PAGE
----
By Noah Hubbell
By Kiernan Maletsky
By Tom Murphy
By Noah Hubbell
By Alex Distefano
By Darryl Smyers
By Jon Solomon
By Britt Chester
"Every civilization is known by its culture, and jazz is America's greatest contribution to our world," says Tony Bennett. "It is our classical music. Jazz is spontaneous, honest and natural, and it is a celebration of life itself." Dozens of performers (not Bennett, however) will celebrate the birthplace of jazz at a music marathon this weekend at Dazzle Restaurant and Lounge (930 Lincoln Street); admission is a donation that benefits survivors of Hurricane Katrina now housed at Lowry Air Force Base. The festivities kick off at 4 p.m. Saturday, September 17, with the Fuller Family Jazz Combo, and continue through Sunday, with David Arthur and Robin Rusciofinishing up at midnight. Along the way, acts volunteering their time and talents will range from jazz vocalist Rene Marie (already booked at Dazzle, she's now donating her performance fees to relief efforts; reservations and a minimum donation of $15 are required for her sets), to an after-hours party with local DJs from 1 to 6 a.m. Sunday, September 18, to gospel music, to Mistura Fina with Andrew Hudson, to Purnell Steen and his Le Jazz Machinewith Charlie Burrell.
Most of the acts are local, but Sunday will feature two sets by Dwayne Dopsie & the Zydeco Hellraisers-- a New Orleans act that's itself a survivor (reservations and a minimum $12 donation, which goes right to the band, are required). "My original mission was to get people down there playing again," explains Donald Rossa, manager of Dazzle. "When you think about them, they have no place to play; all their gigs are canceled." He e-mailed a dozen different groups but only managed to reach Dopsie and company -- who jumped at the chance to come to Denver. "They're working for the cover, and to make money to rebuild their lives," Rossa says. For complete information, go to www.dazzlejazz.com, or call 303-839-5100.
There are other ways to have a good time doing good this week, too; clubs around town are offering discounts and deals.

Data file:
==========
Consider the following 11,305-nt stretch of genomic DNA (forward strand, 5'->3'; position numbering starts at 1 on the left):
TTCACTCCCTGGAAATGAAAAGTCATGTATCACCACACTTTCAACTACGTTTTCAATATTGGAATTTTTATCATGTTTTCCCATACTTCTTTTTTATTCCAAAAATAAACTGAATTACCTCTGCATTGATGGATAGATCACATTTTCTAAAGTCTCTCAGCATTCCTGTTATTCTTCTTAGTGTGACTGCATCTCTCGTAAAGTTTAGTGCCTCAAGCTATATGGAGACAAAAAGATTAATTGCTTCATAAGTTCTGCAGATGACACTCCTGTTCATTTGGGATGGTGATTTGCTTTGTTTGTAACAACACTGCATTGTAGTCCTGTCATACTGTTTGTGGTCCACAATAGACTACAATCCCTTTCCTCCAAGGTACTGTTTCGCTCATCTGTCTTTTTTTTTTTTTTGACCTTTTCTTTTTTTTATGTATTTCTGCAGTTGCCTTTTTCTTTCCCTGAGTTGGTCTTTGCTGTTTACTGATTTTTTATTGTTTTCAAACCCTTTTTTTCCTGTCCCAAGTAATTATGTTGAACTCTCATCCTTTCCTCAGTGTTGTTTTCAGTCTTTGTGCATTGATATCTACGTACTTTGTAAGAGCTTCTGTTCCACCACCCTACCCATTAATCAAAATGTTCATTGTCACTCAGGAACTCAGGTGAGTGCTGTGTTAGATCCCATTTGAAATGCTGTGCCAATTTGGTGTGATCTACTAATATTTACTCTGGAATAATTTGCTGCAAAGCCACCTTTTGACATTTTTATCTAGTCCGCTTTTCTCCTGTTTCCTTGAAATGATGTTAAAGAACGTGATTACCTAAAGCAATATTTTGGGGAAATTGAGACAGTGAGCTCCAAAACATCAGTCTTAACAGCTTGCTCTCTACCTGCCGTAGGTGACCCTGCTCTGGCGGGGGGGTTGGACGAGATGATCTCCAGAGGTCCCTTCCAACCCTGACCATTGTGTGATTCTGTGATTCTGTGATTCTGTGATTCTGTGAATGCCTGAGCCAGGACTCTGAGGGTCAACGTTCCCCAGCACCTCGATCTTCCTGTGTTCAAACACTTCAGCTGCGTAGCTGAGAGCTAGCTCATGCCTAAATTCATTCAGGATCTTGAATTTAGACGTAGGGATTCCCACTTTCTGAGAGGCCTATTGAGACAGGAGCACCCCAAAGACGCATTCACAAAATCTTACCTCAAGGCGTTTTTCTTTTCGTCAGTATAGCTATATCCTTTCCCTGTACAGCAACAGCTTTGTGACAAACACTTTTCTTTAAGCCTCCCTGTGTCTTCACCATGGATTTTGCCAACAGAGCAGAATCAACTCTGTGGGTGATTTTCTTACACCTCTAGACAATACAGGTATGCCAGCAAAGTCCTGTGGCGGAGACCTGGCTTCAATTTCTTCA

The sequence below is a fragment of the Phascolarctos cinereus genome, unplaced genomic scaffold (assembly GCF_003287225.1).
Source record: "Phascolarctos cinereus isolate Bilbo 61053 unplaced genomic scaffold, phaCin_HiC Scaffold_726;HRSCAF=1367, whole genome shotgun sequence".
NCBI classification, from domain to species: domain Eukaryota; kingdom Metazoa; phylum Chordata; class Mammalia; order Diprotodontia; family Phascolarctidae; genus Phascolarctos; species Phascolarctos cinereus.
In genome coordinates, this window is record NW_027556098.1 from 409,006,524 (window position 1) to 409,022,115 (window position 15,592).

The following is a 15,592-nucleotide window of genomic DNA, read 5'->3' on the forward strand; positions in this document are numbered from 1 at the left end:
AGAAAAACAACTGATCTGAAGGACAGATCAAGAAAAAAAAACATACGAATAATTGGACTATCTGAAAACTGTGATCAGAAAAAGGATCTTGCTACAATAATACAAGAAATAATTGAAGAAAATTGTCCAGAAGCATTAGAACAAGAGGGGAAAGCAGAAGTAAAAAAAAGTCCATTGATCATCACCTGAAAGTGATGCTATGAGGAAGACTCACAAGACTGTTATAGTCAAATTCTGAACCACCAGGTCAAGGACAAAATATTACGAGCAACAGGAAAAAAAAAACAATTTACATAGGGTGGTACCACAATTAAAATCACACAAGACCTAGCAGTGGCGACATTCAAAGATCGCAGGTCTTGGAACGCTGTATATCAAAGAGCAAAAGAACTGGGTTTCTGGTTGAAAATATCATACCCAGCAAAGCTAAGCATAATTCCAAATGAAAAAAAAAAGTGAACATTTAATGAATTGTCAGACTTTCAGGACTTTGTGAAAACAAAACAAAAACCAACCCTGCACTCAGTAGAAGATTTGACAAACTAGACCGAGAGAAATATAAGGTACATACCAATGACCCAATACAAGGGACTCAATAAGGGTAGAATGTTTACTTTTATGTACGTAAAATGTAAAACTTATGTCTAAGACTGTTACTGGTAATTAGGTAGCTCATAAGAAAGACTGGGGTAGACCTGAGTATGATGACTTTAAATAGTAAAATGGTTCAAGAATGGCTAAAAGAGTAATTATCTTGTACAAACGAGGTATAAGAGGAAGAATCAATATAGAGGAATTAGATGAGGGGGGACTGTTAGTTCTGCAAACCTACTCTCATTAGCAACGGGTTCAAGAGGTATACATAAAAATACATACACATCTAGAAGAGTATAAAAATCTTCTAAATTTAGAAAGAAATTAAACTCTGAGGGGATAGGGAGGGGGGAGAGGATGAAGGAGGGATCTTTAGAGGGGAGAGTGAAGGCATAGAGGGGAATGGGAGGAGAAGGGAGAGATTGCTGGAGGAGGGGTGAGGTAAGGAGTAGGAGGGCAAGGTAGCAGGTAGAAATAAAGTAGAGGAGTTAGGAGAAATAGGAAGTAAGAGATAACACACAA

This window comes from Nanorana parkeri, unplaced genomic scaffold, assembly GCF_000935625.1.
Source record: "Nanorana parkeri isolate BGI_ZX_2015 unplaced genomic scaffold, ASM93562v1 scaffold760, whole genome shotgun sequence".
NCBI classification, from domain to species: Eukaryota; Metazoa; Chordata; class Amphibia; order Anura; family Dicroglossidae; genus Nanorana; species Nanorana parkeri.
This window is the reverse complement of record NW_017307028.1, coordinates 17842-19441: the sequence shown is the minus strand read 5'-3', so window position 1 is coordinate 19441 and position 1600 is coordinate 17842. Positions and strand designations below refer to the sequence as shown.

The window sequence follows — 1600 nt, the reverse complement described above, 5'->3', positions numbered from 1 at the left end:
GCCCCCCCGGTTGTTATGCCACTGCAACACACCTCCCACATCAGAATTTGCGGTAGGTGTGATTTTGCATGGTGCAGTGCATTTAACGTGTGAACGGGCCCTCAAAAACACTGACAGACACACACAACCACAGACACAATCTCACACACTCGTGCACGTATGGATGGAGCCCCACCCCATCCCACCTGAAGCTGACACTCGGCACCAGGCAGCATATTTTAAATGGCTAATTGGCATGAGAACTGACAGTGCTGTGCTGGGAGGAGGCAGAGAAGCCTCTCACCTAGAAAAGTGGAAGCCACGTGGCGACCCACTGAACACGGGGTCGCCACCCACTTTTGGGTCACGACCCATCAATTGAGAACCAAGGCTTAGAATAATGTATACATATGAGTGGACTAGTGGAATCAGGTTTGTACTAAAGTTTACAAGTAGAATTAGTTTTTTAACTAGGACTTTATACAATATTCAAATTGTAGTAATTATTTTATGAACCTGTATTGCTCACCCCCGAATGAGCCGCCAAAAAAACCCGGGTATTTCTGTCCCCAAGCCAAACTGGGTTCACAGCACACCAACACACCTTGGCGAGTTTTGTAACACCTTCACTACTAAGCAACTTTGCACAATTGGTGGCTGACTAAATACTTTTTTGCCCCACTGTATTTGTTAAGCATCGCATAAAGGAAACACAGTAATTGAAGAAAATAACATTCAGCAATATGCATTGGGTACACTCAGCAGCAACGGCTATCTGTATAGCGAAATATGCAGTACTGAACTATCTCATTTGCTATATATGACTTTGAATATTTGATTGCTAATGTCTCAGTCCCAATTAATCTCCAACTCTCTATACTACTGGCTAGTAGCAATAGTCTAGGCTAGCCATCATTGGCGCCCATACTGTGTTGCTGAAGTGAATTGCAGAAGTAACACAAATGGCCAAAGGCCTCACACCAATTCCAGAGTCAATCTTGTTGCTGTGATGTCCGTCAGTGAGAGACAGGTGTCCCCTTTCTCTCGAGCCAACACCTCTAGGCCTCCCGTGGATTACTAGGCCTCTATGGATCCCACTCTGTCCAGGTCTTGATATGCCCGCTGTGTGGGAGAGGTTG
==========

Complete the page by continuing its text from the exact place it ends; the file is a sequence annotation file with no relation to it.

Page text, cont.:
The fourth and final installment of the Riverfront Wine & Fashion series, which runs from 4 to 9 p.m. Thursday, September 15, at the Millennium Bridge Plaza, had been retitled "Fashion With Compassion" and is now a benefit for Katrina survivors. The evening's activities include a silent auction; beer, a mojito bar and a wine-tasting; circus performers; mission music from DJ Chris House and fashions from the Skye (show starts at 8 p.m.); and an after-party at Monarck (1416 Market Street). For information, go to www.riverfrontfashion.com; admission runs from a minimum $20 donation to $1,000, and tickets are available at the door.
From 8:30 p.m. until closing on Saturday, September 17, Hemingway's Key West Grille (1052 South Gaylord Street) will host a Mardi Gras in September party put on by the Mile High Culture Club, with a special appearance by Jimmy Noonan; admission is a $20 minimum donation (which goes to the Red Cross, as will the proceeds from a silent auction). And Herman's Hideaway(1578 South Broadway) will have its own Hurricane Katrina benefit starting at 6 p.m. Wednesday, September 21; among the bands tentatively scheduled are Mercury Project, Brethren Fast, Strange Condition, Twelve Cents for Marvin!, Savage Henry, Yo, Flaco!, Optimal Frequency, P-Nuckle, Boondok Saints and Kinetix. For details, call 303-777-5840.
But save some energy -- and cash -- because on Wednesday, October 5, dozens of bars and clubs will be part of Get Out to Help Out, the hip, flip side of the Colorado Restaurant Association's Dine Out to Help Out benefit helping victims of Hurricane Katrina. For a complete list of spots participating, go to www.coloradorestaurant.com.